Exports drop 24 percent
Singapore’s key exports fell 24 percent last month from a year ago as shipments to the US and other main markets plunged amid the worldwide economic slump, the government said yesterday. It was the 10th straight month of decline in non-oil domestic exports, following the record 35 percent drop in January. Shipments to the city-state’s top 10 markets, except China, were down, monthly data released by the International Enterprise Singapore trade promotion body showed. Demand from the recession-hit US shrank the most as shipments fell 44.4 percent to S$1.03 billion (US$673 million), following a 50 percent decline in January.
ExxonMobil opens China hub
A subsidiary of global oil giant ExxonMobil Corp yesterday announced plans to build a technology center in China’s economic hub of Shanghai. Exxonmobil Chemical’s hub, which will have an initial investment of US$70 million and is expected to open next year, will provide technical advice and laboratory support to customers in Asia, the company said. ExxonMobil is expanding in China with a recent joint venture operating 750 service stations and another building and operating a petrochemical refinery in Fujian.
Alcoa to slash dividend
Aluminum producer Alcoa Inc said on Monday it planned to slash its quarterly dividend by 82 percent and sell US$1.1 billion in shares to bulk up its cash cushion amid the recession. The Pittsburgh-based company also said it planned to cut costs by more than US$2.4 billion annually by next year. Alcoa said its actions would reduce capital spending by an additional US$1 billion next year. The announcement, made after the market closed on Monday, follows news in January that Alcoa plans to lay off about 13 percent of its global work force by the end of 2009, further cut production and spending, and sell four of its subsidiaries.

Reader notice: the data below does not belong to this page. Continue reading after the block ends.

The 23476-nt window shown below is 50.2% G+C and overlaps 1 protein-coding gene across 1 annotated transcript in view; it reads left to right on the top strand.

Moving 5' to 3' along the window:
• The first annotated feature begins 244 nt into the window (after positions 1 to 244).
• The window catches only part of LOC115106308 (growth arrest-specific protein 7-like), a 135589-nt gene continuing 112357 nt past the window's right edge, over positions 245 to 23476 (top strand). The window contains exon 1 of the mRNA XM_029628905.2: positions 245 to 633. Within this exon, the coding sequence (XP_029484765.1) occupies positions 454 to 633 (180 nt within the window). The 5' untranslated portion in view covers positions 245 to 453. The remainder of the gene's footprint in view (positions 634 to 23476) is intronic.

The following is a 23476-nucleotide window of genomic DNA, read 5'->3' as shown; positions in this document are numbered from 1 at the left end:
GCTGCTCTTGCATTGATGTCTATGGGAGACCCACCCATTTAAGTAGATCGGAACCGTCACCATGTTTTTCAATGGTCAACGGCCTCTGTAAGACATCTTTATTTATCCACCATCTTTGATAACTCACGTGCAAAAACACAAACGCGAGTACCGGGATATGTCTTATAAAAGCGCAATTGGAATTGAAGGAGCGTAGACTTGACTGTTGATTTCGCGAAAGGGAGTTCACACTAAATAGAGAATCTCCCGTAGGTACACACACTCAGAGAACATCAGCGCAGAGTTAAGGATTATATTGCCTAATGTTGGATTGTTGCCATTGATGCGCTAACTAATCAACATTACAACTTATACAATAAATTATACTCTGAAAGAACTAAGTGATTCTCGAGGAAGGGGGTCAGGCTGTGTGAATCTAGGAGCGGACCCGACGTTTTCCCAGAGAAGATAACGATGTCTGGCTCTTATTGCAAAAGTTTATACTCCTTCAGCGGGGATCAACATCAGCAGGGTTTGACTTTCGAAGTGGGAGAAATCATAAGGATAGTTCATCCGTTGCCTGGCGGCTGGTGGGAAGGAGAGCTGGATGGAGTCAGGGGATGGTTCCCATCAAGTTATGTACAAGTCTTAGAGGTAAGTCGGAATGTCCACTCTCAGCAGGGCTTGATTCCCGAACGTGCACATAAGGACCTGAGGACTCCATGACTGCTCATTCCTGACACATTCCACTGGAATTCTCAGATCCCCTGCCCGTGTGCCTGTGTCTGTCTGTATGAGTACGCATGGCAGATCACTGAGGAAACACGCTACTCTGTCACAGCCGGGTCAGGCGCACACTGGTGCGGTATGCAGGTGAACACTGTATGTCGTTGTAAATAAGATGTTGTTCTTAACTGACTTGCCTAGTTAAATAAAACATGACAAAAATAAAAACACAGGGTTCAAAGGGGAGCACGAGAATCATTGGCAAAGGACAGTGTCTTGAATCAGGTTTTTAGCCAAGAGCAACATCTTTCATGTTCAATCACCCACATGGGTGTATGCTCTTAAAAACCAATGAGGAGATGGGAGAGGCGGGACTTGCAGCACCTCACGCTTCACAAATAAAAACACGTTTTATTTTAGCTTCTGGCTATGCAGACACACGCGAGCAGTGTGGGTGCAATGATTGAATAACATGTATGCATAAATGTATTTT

AMD may lose chip license
Intel warned rival chipmaker AMD on Monday that its license to make personal-computer chips could be revoked because it spun out its manufacturing unit into a separate company. Intel first introduced its PC-compatible chips, which are based on the ubiquitous x86 architecture, in 1978 and later licensed to other companies. AMD manufactures the chips under a 2001 patent cross-licensing agreement, and AMD transferred the right to make x86 chips to its manufacturing spinoff GlobalFoundries, which Intel alleges violates terms of the original agreement. In a filing with the Securities Exchange Commission, AMD rejected Intel’s claims.
Interest rates unchanged
Australia’s central bank said yesterday it unexpectedly left interest rates unchanged this month to “leave adequate flexibility” in the future, prompting economists to predict more rate cuts. The Reserve Bank of Australia board released minutes of its monthly meeting, where it left rates at a 45-year-low of 3.25 percent to end a sequence of seven straight cuts since last September. “Members believed this would leave adequate flexibility for policy at future meetings,” the minutes said. The bank has lowered rates from 7.25 percent since September and economists said they were unlikely to remain on hold for long after recent figures showing unemployment at a four-year high of 5.2 percent last month.